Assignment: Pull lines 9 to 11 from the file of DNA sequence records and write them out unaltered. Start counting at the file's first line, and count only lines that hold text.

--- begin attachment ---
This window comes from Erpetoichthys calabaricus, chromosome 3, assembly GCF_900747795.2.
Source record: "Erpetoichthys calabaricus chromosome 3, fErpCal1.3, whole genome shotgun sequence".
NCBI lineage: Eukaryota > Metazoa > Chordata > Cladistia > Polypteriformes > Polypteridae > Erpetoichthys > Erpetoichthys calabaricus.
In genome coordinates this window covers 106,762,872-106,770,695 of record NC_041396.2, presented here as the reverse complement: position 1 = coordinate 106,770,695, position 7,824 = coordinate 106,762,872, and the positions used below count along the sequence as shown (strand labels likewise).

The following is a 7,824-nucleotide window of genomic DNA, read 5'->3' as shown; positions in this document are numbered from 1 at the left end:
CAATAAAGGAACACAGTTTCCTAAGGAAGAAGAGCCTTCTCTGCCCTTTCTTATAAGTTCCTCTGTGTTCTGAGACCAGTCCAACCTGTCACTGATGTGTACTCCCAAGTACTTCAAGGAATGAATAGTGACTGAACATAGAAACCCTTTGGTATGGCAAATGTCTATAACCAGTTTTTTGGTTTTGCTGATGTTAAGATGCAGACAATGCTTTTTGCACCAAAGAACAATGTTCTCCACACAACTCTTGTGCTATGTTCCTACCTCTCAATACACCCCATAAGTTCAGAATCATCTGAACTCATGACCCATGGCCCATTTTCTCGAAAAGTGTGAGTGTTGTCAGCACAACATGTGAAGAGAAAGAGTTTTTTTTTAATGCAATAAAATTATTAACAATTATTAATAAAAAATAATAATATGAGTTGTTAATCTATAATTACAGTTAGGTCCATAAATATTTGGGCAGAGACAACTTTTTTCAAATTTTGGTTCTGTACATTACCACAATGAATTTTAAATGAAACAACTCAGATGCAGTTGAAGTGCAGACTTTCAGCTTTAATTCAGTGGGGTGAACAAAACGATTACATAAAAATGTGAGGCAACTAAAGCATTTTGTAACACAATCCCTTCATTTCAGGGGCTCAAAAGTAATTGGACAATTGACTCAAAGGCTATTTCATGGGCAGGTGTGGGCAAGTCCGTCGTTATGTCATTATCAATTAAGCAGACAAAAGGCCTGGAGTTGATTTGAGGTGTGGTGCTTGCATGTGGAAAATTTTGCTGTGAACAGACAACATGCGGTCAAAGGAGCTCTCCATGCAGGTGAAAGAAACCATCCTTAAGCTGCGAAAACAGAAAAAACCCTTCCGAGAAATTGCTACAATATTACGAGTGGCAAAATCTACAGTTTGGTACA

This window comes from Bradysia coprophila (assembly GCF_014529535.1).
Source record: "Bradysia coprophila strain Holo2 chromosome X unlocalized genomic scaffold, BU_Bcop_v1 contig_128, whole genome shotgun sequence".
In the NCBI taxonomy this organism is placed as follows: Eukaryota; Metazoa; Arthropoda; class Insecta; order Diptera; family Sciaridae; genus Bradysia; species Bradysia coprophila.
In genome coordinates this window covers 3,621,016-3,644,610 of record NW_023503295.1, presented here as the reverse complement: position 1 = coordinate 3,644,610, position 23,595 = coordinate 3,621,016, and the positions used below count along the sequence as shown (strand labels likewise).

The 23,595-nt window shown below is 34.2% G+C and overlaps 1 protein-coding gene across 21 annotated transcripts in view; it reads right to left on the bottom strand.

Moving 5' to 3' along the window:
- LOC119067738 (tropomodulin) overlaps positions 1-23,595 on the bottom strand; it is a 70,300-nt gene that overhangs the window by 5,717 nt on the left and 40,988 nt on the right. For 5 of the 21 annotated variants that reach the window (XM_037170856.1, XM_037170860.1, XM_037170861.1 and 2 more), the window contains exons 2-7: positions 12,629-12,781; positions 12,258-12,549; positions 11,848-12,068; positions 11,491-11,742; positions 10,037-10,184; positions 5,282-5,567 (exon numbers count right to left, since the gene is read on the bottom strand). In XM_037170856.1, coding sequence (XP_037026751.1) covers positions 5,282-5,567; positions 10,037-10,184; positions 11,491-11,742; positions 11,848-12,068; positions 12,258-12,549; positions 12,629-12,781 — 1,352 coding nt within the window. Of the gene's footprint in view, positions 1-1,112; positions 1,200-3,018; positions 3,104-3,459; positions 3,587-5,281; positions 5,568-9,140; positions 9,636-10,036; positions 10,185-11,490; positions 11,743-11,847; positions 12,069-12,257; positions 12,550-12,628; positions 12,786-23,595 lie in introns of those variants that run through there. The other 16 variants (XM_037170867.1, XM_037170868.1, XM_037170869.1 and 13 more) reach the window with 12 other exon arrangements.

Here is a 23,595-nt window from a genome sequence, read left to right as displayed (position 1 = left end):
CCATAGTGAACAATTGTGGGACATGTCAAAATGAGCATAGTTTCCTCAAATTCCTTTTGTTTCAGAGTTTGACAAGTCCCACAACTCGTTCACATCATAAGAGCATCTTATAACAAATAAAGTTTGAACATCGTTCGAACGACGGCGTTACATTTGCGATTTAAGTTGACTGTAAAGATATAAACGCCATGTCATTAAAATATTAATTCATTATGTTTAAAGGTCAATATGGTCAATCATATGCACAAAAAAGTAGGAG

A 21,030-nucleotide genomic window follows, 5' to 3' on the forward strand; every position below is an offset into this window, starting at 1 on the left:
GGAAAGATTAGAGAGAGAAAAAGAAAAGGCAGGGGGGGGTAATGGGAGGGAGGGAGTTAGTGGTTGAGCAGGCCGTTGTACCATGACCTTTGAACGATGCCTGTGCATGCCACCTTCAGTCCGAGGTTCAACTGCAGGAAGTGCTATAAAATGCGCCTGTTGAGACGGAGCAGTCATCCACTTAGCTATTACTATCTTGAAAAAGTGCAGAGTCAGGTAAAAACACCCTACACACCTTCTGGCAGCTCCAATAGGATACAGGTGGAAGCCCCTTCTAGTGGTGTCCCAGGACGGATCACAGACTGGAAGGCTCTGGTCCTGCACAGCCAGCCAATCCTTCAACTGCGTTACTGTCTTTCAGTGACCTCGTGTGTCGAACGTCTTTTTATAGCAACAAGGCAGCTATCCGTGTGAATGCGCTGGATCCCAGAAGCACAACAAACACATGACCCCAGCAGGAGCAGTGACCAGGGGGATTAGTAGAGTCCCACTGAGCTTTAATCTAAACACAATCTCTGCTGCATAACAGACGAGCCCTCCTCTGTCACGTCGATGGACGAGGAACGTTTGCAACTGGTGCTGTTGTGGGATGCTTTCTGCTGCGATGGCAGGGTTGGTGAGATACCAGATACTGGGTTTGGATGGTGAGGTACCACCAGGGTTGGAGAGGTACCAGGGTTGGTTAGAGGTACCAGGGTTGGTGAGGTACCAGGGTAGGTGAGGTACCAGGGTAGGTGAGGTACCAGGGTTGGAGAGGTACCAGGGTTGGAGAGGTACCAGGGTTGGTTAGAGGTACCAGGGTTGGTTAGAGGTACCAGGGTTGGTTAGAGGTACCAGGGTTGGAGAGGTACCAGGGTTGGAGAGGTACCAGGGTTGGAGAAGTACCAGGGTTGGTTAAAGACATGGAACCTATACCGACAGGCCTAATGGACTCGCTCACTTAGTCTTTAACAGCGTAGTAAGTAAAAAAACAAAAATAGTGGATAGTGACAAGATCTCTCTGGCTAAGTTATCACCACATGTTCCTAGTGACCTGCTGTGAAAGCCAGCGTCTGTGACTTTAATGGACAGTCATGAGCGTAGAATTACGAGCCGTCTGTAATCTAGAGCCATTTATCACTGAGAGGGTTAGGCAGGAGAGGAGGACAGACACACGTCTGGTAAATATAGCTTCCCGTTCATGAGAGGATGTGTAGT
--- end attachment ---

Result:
In the NCBI taxonomy this organism is placed as follows: Eukaryota; Metazoa; Arthropoda; class Insecta; order Diptera; family Sciaridae; genus Bradysia; species Bradysia coprophila.
In genome coordinates this window covers 3,621,016-3,644,610 of record NW_023503295.1, presented here as the reverse complement: position 1 = coordinate 3,644,610, position 23,595 = coordinate 3,621,016, and the positions used below count along the sequence as shown (strand labels likewise).

The 23,595-nt window shown below is 34.2% G+C and overlaps 1 protein-coding gene across 21 annotated transcripts in view; it reads right to left on the bottom strand.